Splashing out on the pricey berry is to blame for property ladder difficulties, apparently
An Australian property mogul caused a social media firestorm Sunday night with seemingly out-of-touch comments regarding millennials on a talk show.
Tim Gurner, a real estate developer recently named Australia’s 157th richest person, suggested that millennials are forfeiting every opportunity to climb the housing ladder, using a somewhat flawed analogy involving a certain beloved tropical berry.
“When I was trying to buy my first home, I wasn’t buying smashed avocado for AUD19 and four coffees at AUD4 each,” Gurner told Channel Nine’s 60 Minutes.
“We’re at a point now where the expectations of younger people are very, very high. They want to eat out every day, they want travel to Europe every year. The people that own homes today worked very, very hard for it, saved every dollar, did everything they could to get up the property investment ladder.”
Twitter users were relentless in their takedown, saying that Gurney, worth USD473 million, was dealt different circumstances and had the financial backing of his grandfather in his property investments.
Avocado toast: $3,600
will someone good at the economy please help me budget this https://t.co/dtTkaBeDQ6
— Rodger Sherman (@rodger_sherman) May 15, 2017
Avocado Toast $6.50
someone who is good at the economy please help me budget this. my family is dying https://t.co/p0SCdjHmTS
— Foghorn Greghorn (@grgdwyr) May 15, 2017
I was gonna put a down payment on a house last year but then I spent $44,000 on avocado toast https://t.co/SvSEisua71
— Jennifer Albright (@albrightjc) May 15, 2017
— Ariel Edwards-Levy (@aedwardslevy) May 15, 2017
Alright, I did the math. If I stopped eating avocado toast every day, I would be able to afford a bad house in Los Angeles in 642 years. pic.twitter.com/nqhiqnQ07E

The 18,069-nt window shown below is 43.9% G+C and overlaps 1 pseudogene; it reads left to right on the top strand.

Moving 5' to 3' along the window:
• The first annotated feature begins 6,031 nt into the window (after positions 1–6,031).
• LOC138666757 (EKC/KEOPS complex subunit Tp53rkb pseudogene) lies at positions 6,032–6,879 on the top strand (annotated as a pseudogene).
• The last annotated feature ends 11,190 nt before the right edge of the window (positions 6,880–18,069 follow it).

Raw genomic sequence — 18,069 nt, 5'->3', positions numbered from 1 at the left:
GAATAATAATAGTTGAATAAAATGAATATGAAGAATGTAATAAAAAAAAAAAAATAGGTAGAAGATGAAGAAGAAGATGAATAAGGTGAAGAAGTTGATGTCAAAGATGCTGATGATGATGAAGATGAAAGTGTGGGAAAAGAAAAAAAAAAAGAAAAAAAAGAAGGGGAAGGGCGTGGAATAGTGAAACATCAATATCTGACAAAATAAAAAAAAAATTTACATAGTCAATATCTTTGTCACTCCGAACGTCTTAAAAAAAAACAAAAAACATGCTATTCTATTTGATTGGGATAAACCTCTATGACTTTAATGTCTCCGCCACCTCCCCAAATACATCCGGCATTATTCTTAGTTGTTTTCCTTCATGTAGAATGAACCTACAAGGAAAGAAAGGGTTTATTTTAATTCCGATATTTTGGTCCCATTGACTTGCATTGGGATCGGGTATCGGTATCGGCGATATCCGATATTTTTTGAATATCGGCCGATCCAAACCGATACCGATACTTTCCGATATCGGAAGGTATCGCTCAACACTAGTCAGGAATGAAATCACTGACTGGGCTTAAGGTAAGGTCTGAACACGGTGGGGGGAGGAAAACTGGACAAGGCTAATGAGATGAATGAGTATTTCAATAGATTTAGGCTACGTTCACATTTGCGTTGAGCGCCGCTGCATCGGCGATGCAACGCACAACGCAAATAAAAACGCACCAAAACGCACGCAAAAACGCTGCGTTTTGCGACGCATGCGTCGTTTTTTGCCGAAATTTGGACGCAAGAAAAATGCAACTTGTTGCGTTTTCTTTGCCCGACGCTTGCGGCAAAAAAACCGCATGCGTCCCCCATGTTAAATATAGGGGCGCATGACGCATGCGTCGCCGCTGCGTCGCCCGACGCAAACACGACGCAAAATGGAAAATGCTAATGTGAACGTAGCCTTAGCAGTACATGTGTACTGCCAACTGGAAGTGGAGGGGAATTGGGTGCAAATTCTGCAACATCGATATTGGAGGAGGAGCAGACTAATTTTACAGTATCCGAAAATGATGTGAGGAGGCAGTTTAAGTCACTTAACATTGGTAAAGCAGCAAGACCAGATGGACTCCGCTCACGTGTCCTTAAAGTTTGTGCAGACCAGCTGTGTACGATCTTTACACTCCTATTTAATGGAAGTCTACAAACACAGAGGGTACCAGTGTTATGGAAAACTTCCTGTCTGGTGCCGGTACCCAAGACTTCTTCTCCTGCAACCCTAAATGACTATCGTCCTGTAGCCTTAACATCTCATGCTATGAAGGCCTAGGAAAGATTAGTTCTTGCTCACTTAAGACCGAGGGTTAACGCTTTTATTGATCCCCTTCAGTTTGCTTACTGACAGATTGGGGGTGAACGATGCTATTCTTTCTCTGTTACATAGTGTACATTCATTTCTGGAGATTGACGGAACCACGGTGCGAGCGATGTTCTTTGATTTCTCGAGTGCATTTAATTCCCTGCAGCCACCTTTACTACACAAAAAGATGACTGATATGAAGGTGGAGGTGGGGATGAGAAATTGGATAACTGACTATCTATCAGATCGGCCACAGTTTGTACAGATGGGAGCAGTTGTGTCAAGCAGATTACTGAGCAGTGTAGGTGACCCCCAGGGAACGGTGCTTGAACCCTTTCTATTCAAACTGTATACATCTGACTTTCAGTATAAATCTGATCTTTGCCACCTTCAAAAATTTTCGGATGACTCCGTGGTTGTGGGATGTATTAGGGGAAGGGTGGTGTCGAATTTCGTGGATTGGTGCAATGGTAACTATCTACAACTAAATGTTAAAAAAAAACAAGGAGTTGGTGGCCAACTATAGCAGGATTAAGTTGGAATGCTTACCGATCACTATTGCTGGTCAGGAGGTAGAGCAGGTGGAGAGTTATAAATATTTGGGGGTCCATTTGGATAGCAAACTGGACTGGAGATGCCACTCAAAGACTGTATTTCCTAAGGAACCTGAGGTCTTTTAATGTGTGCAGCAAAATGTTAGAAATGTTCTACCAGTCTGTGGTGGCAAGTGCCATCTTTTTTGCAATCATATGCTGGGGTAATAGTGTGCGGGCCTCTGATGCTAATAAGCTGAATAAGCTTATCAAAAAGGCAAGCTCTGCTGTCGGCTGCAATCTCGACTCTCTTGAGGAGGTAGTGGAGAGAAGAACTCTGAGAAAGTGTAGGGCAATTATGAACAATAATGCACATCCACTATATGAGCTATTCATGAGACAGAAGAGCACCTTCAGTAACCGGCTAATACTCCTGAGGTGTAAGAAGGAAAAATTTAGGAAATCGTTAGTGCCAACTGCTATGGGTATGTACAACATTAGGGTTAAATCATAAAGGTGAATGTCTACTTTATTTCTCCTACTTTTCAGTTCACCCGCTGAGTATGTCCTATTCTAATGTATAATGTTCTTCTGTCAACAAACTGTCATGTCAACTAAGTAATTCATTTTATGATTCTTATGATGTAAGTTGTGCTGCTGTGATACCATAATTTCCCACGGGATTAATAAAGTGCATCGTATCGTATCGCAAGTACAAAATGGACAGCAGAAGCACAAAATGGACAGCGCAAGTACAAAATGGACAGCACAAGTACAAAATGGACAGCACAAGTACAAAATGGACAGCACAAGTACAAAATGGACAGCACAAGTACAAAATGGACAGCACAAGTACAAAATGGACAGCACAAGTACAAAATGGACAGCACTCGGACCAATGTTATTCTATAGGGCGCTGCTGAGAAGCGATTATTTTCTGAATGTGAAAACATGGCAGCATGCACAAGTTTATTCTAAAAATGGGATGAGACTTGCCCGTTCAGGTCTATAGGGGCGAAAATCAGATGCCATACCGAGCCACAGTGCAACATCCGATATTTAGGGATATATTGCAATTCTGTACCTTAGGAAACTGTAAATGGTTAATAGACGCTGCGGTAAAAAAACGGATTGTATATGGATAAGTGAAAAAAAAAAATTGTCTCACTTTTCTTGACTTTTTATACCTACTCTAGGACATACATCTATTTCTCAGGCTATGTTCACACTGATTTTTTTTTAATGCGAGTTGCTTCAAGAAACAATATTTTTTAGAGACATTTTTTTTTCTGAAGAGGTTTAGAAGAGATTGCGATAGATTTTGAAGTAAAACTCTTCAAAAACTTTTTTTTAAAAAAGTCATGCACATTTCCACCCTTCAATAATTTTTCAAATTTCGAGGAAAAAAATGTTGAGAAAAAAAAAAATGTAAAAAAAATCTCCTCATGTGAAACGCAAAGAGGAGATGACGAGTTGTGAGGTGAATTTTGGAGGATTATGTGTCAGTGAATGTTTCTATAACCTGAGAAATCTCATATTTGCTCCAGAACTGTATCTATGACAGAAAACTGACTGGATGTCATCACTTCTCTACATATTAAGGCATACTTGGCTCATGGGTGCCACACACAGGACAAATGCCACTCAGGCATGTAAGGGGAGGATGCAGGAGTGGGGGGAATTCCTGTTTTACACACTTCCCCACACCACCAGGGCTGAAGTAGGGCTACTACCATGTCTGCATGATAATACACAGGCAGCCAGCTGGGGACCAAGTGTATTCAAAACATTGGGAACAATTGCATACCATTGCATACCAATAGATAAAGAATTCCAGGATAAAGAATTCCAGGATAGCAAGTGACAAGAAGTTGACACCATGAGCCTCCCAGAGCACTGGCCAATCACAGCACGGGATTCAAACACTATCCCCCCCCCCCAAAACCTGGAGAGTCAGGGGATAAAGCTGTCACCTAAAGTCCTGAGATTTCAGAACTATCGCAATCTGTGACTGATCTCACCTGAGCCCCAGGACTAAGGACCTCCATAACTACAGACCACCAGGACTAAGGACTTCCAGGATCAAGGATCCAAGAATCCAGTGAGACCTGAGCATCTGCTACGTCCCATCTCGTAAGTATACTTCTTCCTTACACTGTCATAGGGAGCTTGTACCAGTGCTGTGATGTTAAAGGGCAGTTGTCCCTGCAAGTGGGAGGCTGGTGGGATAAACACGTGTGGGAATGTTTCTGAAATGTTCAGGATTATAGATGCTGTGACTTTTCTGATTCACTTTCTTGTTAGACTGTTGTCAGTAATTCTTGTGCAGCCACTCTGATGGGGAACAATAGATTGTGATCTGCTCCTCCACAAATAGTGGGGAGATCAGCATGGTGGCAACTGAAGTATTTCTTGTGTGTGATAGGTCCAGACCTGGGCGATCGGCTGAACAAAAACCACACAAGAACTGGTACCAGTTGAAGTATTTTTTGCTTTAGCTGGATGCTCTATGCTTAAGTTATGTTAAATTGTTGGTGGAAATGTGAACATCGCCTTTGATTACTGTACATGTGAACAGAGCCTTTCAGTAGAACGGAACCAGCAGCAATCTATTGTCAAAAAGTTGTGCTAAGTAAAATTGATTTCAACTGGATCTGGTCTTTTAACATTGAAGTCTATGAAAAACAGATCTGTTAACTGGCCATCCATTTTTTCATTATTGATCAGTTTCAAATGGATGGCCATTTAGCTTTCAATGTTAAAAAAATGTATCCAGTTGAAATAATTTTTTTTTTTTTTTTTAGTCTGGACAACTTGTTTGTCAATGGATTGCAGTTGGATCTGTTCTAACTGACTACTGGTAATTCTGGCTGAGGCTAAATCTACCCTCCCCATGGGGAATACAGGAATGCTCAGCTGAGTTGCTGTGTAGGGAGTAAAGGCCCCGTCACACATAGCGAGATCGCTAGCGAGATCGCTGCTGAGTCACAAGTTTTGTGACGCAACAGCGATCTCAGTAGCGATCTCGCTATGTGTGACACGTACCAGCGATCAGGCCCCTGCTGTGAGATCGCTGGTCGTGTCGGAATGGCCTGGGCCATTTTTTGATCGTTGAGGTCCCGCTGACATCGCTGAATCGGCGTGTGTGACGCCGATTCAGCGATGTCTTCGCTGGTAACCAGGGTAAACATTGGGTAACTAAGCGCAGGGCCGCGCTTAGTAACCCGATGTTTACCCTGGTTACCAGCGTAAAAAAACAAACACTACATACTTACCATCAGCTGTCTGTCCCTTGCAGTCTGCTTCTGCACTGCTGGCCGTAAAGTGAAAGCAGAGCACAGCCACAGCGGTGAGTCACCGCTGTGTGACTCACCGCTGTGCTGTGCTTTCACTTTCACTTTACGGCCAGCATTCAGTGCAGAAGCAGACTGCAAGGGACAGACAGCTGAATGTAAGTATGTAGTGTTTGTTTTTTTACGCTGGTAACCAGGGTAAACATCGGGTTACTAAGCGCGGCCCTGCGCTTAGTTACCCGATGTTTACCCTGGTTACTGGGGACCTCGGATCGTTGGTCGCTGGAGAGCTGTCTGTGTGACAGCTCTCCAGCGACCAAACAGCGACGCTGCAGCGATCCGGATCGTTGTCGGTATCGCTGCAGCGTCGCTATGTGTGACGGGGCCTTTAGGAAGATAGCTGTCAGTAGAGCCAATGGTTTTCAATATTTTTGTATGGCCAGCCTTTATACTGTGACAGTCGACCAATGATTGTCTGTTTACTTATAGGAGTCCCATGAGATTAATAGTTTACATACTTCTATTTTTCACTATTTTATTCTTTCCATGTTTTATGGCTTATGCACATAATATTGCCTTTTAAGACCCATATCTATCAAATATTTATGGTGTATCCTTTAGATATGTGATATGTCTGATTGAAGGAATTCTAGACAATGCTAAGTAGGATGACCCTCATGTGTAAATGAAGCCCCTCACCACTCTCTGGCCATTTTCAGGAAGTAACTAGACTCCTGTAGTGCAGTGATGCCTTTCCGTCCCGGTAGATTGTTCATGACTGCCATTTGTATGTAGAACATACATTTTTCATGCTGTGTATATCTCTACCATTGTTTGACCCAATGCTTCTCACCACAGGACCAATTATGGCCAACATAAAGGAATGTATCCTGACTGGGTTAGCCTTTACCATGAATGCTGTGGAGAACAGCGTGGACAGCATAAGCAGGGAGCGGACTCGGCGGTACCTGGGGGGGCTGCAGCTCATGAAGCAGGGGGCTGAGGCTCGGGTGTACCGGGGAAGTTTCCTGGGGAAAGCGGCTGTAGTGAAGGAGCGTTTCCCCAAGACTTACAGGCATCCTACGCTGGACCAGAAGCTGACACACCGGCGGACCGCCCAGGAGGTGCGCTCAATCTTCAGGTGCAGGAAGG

— Kaleb Horton (@kalebhorton) May 15, 2017
Avocado toast: $35,000
Someone good at the economy please help me budget this
— Murtaza Hussain (@MazMHussain) May 15, 2017
wow im so relieved that the reason i have no money isnt bc i never learned to handle money respkonsibly but its bc i bougt a avocado in 2008
— jomny sun (@jonnysun) May 16, 2017
When you spend all your money on avocado toast pic.twitter.com/VNGQ1Wdvv2
— NickSplat (@NickSplat) May 16, 2017
No bubble here, just everyone in my Twitter feed yapping about avocado toast.
— Jon Favreau (@jonfavs) May 15, 2017
Gurner, himself an older millennial at 35, has since hit back at his Twitter critics by recalling to News.com.au the “incredibly difficult” journey to his first real estate purchase.
“I spent every night on my hands and knees sanding back the floors, painting, renovating and working on the house,” he said of his first investment property, an apartment bought by his boss for AUD180,000 in Melbourne’s St Kilda. “When we sold it, I used the small profits of AUD12,000 to purchase my next property and it all grew from there. The most important thing for me was just to get my foot in the door at the absolute base level, and work my way up from there.
“I sacrificed a huge amount through those years, working multiple jobs, seven days a week and I saved absolutely every penny that I could.”
He clarified that his grandfather gave him USD34,000 as equity to obtain a USD150,000 loan, which he then used to buy a gym. He then sold the property after 12 months to a competitor.
“It was a huge risk and I worked round the clock from 6 am to 11 pm every night in order to pay back the loan and ensure the business was a success,” he said.
The Melbourne-based property development firm that bears his name runs a portfolio of 5,000 apartments worth USD2.7 billion.